Then what happened during the year 2000 and still is today? Jeans made a huge come back on the catwalk with big name designers like Chanel, Dior, Chloe and Versace adding them to their summer ’99 collections. Jeans were back in fashion! Was it risky for these designers to incorporate jeans back into fashion after the 90′s? It probably was, but I am very thankful they did! Jeans today are the most worn item of clothing ever!

We are over half way through the year 2009 and I can’t believe how much progress denim has made! Every single brand almost has a denim line. Not just designers like Chanel and Dior, other companies have started out purely for jeans, DieselRock & Republic7 For All MankindTrue Religion, NudiePaige Premium, J Brand… The list is endless! Every year so many new faces in denim are appearing. Current/Elliott are a wonderful example, they created their brand purely for denim and introduced the boyfriend fit back into our lives!

Now articles of clothing such as dresses, shirts, shorts, skirts, coats, jackets and even leggings are produced in Denim. With all of these Denim brands in the market, I think it’s safe to say Denim will not be going anywhere any time soon! It’s here to stay! We are now obsessed with finding the perfect fit and the perfect jean, brands are trying their hardest to accomplish this task!

Denim trends also come back around! Think right now, the flared leg jeans are coming back in fashion as is the 80′s acid wash trend. As the years progress and the style changes, like everything in fashion, it repeats itself. Maybe in about 20 years time the boyfriend jean will be back in fashion!

Now that Denim is such a major part of our lives, many of us out there, like myself, love to create the fading effect and worn in look ourselves! This is where raw denim comes in to play! Raw, unwashed denim, which means we can create our own fades and our own look just by wearing them! There are so many types of Denim: Rigid denim which is just 100% cotton, stretch Denim either containing elastane or lycra, Selvage Denim which has stitching on the leg seams inside, not leaving them uncut with raw edges, and more. There are also so many cuts: skinny, straight, bootcut, flare, capri, boyfriend, carrot fit, bell bottoms… Isn’t Denim amazing? I could talk about it forever!

The Differences:

Elle magazine’s Anne Slowey, reveals the difference between a $200 decadent denim and lean, mean $20 pair of jeans.

The Denim and the Color

According to Slowey, one of the biggest difference between cheap and expensive jeans is the fabric. “Denim starts out like burlap, and through expensive processing, designers are able to make them feel like soft cotton,” reveals Slowey, Elle’s fashion news director. “There’s some jeans that cost hundreds and hundreds of dollars that will actually form to the shape of your body overtime. They will flatter your silhouette and make you appear longer and leaner.”

Pricier jeans will also ensure that the color of the denim will always stay as crisp as the very first wear. “When you’re paying more money, you’re actually getting a jean that isn’t going to lose its wash,” she says.

Cheap Jeans Have Never Looked Better

But Slowey has found that bargain-priced denim jeans, ($10-$40 a pair) are now a better quality than they used to be. “There’s never been a better time to buy low-end denim.”

Slowey reveals four secret ways to make cheap jeans look expensive. First, only buy straight leg jeans in a dark blue wash. That’s the style most pricey pairs come in. Second, flip jeans inside out before they’re washed. This ensures that when the dye fades, it gets trapped inside the jeans. Third, use cold water only and never dry them. The dryer makes them lose their shape and turn frumpy.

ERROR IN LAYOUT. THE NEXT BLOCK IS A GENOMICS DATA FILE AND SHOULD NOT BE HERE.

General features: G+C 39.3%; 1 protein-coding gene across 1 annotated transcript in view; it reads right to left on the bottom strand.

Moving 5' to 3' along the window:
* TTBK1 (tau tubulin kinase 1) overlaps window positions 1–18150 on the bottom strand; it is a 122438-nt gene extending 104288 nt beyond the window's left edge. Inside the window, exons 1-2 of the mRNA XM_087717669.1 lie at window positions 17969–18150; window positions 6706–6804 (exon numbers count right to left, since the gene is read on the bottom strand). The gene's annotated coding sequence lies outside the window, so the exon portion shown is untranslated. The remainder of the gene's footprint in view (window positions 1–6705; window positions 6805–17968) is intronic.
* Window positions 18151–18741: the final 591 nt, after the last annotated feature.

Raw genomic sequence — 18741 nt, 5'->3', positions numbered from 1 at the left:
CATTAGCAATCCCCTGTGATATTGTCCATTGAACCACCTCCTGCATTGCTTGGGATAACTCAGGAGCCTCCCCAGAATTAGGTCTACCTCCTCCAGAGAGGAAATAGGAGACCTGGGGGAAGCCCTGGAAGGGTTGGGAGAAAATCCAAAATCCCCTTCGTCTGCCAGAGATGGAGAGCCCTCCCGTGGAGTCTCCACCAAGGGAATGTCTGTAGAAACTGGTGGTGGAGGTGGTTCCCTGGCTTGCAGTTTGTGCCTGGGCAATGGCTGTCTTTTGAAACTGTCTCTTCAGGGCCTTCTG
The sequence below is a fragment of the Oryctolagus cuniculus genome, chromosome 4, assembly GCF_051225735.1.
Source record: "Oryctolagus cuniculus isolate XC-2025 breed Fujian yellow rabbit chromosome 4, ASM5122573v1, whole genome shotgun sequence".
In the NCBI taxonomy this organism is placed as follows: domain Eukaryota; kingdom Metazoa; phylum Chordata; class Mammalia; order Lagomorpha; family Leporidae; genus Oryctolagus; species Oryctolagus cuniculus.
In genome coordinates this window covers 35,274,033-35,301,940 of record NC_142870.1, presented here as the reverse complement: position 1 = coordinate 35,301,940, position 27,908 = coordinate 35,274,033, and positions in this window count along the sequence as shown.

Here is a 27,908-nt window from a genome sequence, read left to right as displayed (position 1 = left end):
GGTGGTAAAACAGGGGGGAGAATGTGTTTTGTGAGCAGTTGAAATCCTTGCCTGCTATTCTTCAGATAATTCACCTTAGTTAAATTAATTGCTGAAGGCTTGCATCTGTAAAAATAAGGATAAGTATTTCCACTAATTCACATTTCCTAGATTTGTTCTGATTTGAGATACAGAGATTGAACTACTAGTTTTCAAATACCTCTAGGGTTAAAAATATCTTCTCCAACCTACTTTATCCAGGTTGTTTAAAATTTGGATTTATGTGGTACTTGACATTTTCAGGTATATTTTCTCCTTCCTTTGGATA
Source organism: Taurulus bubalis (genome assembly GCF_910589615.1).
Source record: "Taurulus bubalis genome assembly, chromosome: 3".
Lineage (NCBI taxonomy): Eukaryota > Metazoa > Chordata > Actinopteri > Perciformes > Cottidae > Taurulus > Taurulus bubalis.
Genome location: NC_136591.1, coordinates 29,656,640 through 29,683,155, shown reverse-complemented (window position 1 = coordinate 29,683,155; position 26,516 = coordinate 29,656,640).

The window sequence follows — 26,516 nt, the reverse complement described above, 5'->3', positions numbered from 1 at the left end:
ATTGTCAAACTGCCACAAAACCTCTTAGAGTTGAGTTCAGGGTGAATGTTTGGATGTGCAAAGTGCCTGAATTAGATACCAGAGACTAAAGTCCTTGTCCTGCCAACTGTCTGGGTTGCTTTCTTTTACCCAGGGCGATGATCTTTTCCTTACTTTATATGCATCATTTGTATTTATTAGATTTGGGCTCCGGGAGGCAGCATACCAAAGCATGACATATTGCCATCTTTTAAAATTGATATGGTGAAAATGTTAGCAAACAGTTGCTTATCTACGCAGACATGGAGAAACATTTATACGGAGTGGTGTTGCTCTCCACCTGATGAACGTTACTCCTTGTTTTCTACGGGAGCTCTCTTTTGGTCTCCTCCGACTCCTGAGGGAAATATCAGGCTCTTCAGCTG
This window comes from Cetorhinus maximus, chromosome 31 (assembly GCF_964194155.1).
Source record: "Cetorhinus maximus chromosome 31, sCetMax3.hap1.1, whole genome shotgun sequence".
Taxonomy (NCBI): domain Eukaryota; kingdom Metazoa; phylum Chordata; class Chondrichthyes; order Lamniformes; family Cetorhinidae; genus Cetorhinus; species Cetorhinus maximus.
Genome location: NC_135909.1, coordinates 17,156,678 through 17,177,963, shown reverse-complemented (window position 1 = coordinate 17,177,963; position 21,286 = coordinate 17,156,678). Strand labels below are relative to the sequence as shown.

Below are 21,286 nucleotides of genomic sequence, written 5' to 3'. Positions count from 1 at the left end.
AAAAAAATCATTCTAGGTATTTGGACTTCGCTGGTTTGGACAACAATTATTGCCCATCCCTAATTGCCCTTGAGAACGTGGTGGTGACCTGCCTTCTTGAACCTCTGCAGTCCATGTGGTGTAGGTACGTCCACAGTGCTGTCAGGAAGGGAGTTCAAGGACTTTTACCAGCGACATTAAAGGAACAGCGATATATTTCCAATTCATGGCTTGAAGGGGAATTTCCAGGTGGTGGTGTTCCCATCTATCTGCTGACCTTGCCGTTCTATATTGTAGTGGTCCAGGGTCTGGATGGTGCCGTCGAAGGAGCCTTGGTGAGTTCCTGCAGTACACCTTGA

“I don’t put anything in the dryer,” explains Slowey. “The dryer is the enemy of fabric. It’s going to cause your jeans to come out shapeless, lifeless and dull.”

And fourth and most shocking of all, Slowey says not to wash jeans until they absolutely necessary to preserve the shape, fit and color. ”

As far as washing and taking care of budget denim, at $29 and $35, you put them in the washer, you’re not only going to lose the shape and contour, but also the color. So I just say, wear them to death.”


Cheat Sheet: Anny Slowey’s Tips for Buying Jeans:

When trying on jeans, try on one size smaller than usual.

“Denim is going to stretch. Depending on the cut, buy one size smaller,” Slowey says.

A big time saver in the store is to hold jeans up next to the body and stretch the waistband. If the band goes all the way across the body, chances are they’re going to fit. Also, avoid a flare cut jean, which tends to cut the body and make everyone look shorter. Instead, opt for a straight leg pair which tends to be very slimming on most body types. That’s because they’re usually constructed with a higher waistband and will elongate the leg.

Slowey also warns not every style works for everyone. “Buy for your age, buy for your style. Don’t be lured and seduced by your department store dressing room. Everything looks better there,” she warns.

The biggest trend Slowey says to avoid is relying too much on belts. “Don’t buy jeans to accessorize with a belt. It’s not about putting a belt on your jeans this season. They should fit you perfectly as is.”




July 11, 2013. July.


  1. Kristy replied:

    I really believe that jeans are a staple item in most women’s wardrobes and there is nothing wrong with that, BUT, not every occasion or event is a “jean day”. The biggest issue I have is that jeans have come to take the place of dressing up; though there are several washes of denim these days, sometimes, the event requires a little something more than jeans. In my opinion, Americans have lost concept of dressing for dinner and travel and I think it is a shame! Living in Europe has given me a whole new perspective on dressing and I must admit that I absolutely LOVE getting dressed to meet my friends for a couple of drinks and tapas. If I dressed that way in the States, my friends would most likely say, “Why are you so dressed up?” It’s very simple, dressing up makes you feel great! In summary, jeans totally rock, but they should be rocked with caution!